For FIRE savers, that means you'll need to invest.
Jacob said: "Start small. Set up a stocks and share ISA and once you have made the first step, it gets easier."
He used forums to get advice, but you can also seek help from a professional financial planner.
It's important to keep in mind that with investing, there are no guarantees – and the value of your money could go down rather than up.
Experts recommend drip-feeding small amounts rather than investing a lump sum, and being sure to leave your money alone for the long-term.
Apps like Nutmeg and Moneyfarm can help you choose low-cost investments.
Factor in other savings
You're not completely on your own when it comes to saving for retirement – although you may have to go it alone for a while if you're hanging up your boots early.
Remember that from age 66, you'll get a State Pension too and this is currently around £185 a week.
If you've been saving into a private or workplace pension, you should be able to access this from age 60 (though it might be earlier or later, so check your scheme)
Saving money into a Lifetime ISA is a good choice for many people.
You can put aside up to £4,000 a year and you'll get a 25% top-up from Government as long as you only use the cash either at retirement or to buy your first home.
If you saved £4,000 a year from age 18 to 50, you'd have £128,000 (not including any interest on top) and would get a £32,000 Government bonus.
If you're using the cash for retirement, you can't access it until age 60 or you'll forfeit the bonus.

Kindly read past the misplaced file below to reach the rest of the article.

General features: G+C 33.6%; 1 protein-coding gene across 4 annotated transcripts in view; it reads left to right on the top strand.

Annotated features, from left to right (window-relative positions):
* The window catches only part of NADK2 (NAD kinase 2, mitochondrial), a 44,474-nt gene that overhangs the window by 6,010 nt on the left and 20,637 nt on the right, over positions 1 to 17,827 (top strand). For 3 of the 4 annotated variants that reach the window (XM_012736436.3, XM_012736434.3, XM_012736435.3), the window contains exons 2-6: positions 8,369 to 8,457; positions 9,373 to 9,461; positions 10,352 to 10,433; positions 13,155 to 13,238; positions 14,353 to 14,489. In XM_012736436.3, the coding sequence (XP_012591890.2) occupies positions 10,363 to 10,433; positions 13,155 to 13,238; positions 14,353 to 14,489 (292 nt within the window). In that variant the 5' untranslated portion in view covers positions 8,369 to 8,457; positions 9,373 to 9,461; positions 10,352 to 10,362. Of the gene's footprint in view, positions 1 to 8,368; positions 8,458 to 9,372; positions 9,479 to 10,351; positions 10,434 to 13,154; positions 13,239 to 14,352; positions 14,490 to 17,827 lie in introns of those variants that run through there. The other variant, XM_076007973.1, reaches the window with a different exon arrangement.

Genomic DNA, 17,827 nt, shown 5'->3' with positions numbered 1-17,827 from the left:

You'll have to make sacrifices
Jacob said it's important to think carefully about how you want to spend your money.
Make a spreadsheet to help you budget and look for areas you can cut back on spending.
But be sure to allocate some money to fun things and little luxuries – it's not about depriving yourself, said Jacob.
"It's not all rigid saving 100% of the time, but the challenge is spending money where it is important to you – and not mindlessly spending because everyone else is doing that."
That said, this extreme style of saving is not easy and you'll have to be willing to make some sacrifices.
Jacob said it was sometimes to difficult to see friends buying new fancy cars and big family houses: "It's easy to feel like I'm missing out by driving a beater and cooking in a 20-year old kitchen."
Jacob said taking on extra work such as a side hustle, freelance role or part-time employment on top of your day job can help you super-size your savings.
If you don't want to save every single spare penny, you could consider making compromises.
For example, you might work part-time instead of retiring completely or, if you had dreamed of retiring at 40, you might push this back to 50 to reduce the amount you need to set aside.
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And another FIRE saver is on track to retire at 40 because she goes months at a time without spending a penny.